- Biology Notes for UPSC IAS Prelims (Part I)
- Biology - Home
- Biology - Structure and Functions
- The Fundamental Unit of Life
- Biology - Tissues
- Biology - Animal Tissue
- Diversity in Living Organisms
- Biology - Plantae Kingdom
- Biology - Animalia Kingdom
- Biology - Vertebrata
- Biology - Transportation in Humans
- Biology - Transportation in Plants
- Biology - Excretion
- Biology - Control and Coordination
- Biology - Hormones in Animal
- How do Organisms Reproduce?
- Biology - Sexual Reproduction
- Biology - Reproduction in Animals
- Reaching the Age of Adolescence
- Biology - Heredity and Evolution
- Biology - Life Processes
- Biology - Respiration
- Microorganisms: Friend and Foe
- Biology - Why do We Fall Ill
- Biology - Natural Resources
- Biology - Our Environment
- Conservation of Plants and Animals
- Biology Useful Resources
- Biology Part 1 - Online Quiz
- Biology Part 1 - Online Test
- Biology Part 1 - Quick Guide
- Biology - Useful Resources
- Biology - Discussion
- Selected Reading
- UPSC IAS Exams Notes
- Developer's Best Practices
- Questions and Answers
- Effective Resume Writing
- HR Interview Questions
- Computer Glossary
- Who is Who
Biology - Diversity in Living Organisms
Biodiversity term is used to define the diversity of life forms.
Biodiversity is a word more often used to refer to the variety of life forms found in a particular geographic region.
Diversity of life forms of a geographic region provides stability in the respective region.
Base of Classification
Greek thinker Aristotle first classified animals based on their place of residence whether they lived on land, in water, or in the air.
Later, all the living organisms are identified and categorized on the basis of their body design in form and function.
The idea of evolution was first described by Charles Darwin in 1859 in his book namely – The Origin of Species.’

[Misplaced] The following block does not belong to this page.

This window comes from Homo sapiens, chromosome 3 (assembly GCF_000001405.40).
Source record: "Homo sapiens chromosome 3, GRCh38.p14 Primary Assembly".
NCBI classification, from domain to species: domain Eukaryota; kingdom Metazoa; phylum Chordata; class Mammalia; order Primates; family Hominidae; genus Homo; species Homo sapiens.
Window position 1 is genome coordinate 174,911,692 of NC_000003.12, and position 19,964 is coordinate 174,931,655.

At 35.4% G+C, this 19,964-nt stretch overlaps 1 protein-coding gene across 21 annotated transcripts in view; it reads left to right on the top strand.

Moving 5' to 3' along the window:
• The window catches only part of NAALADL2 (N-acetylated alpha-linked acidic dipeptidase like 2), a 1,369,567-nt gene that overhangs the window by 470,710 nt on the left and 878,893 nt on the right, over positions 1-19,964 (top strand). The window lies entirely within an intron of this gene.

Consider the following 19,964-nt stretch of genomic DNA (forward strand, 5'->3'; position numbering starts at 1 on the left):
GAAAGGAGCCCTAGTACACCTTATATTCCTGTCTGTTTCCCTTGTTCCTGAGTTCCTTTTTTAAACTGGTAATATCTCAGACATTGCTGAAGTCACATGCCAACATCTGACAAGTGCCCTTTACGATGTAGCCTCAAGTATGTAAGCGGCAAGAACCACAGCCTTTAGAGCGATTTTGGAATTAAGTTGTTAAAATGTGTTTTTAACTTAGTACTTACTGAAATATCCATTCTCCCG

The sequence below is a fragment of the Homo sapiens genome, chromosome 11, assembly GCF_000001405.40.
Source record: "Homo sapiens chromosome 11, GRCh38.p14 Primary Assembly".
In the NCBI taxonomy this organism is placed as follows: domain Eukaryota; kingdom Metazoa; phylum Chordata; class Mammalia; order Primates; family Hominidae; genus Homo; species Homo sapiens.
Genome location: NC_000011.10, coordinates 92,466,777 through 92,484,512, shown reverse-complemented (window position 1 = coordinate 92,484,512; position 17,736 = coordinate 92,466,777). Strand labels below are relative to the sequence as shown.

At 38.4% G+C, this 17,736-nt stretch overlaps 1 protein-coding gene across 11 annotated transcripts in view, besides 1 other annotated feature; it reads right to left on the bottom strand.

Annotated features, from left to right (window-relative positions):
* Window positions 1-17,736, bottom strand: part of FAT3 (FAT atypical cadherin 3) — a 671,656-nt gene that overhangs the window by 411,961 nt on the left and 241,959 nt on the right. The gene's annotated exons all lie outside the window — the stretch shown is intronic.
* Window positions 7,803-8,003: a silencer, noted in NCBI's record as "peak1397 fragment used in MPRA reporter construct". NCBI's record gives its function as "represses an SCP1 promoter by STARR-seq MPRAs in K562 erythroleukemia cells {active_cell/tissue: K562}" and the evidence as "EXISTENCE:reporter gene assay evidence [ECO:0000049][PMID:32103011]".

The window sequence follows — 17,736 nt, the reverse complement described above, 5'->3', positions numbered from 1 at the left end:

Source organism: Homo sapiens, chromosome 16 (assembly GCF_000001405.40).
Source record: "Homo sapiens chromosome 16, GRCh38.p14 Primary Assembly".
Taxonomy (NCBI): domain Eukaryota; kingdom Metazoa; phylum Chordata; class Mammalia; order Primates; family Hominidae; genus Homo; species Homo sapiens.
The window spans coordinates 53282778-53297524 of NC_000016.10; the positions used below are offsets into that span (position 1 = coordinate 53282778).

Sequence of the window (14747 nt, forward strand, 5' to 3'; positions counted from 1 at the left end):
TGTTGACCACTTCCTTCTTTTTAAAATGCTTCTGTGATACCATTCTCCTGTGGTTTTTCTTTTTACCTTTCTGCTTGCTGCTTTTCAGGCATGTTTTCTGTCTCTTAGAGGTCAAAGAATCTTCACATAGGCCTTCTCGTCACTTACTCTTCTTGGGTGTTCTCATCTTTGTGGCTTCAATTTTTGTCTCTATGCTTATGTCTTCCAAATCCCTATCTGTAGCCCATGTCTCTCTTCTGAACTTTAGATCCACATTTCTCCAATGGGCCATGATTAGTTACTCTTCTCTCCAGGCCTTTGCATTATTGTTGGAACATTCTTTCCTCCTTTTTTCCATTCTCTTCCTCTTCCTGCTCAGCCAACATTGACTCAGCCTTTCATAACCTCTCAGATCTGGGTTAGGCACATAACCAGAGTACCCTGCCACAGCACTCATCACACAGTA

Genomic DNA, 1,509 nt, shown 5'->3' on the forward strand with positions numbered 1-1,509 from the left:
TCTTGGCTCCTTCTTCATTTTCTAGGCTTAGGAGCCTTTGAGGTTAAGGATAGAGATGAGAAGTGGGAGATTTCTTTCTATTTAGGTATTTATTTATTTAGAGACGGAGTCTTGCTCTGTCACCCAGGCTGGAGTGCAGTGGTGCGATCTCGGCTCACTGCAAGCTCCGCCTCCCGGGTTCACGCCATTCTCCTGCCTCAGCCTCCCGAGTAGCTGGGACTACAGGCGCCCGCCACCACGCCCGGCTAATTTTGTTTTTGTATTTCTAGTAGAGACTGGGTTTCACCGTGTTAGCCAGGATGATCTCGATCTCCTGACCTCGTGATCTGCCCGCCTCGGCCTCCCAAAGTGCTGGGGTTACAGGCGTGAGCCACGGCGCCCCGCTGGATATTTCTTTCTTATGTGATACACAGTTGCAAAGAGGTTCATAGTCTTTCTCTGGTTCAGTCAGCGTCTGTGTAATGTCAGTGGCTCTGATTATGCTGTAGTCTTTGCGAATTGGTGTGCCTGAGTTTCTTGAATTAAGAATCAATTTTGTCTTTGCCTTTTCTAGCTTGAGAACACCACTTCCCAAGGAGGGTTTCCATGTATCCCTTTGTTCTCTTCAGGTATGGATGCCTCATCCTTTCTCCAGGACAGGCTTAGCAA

Charles Darwin first described this idea of evolution in 1859 in his book, ‘The Origin of Species.’
Hierarchy of Classification Groups
Some biologists, namely Ernst Haeckel (1894), Robert Whittaker (1959), and Carl Woese (1977) have attempted to classify all living organisms into broad categories and named them ‘Kingdoms.’
Whittaker categorized into five kingdoms namely −
Further, these kingdoms have been classification by naming the sub-groups at various levels as −
Let’s discuss each kingdom in brief −
The organisms of Monera kingdom do not have a defined nucleus or organelles, neither do any of them show multi-cellular body designs.
The examples of this monera kingdom are bacteria, anabaena, blue-green algae or cyanobacteria, and mycoplasma.
The organisms of Protista kingdom include many kinds of unicellular eukaryotic organisms.
The examples of Protista kingdom are algae, euglena, diatoms, and protozoans, etc.
The organisms of fungi kingdom are heterotrophic eukaryotic organisms.
The organisms of this kingdom use decaying organic material as their food and therefore, they are also known as saprophytes.
The organisms of this kingdom are multicellular eukaryotes with cell walls.
The organisms of plantae are autotrophs and they use chlorophyll for making their food (i.e. photosynthesis).
All plants are examples of plantae kingdom.
The organisms of Animalia kingdom are all organisms which are multicellular eukaryotes without cell walls.
Organisms of Animalia kingdom are heterotrophs.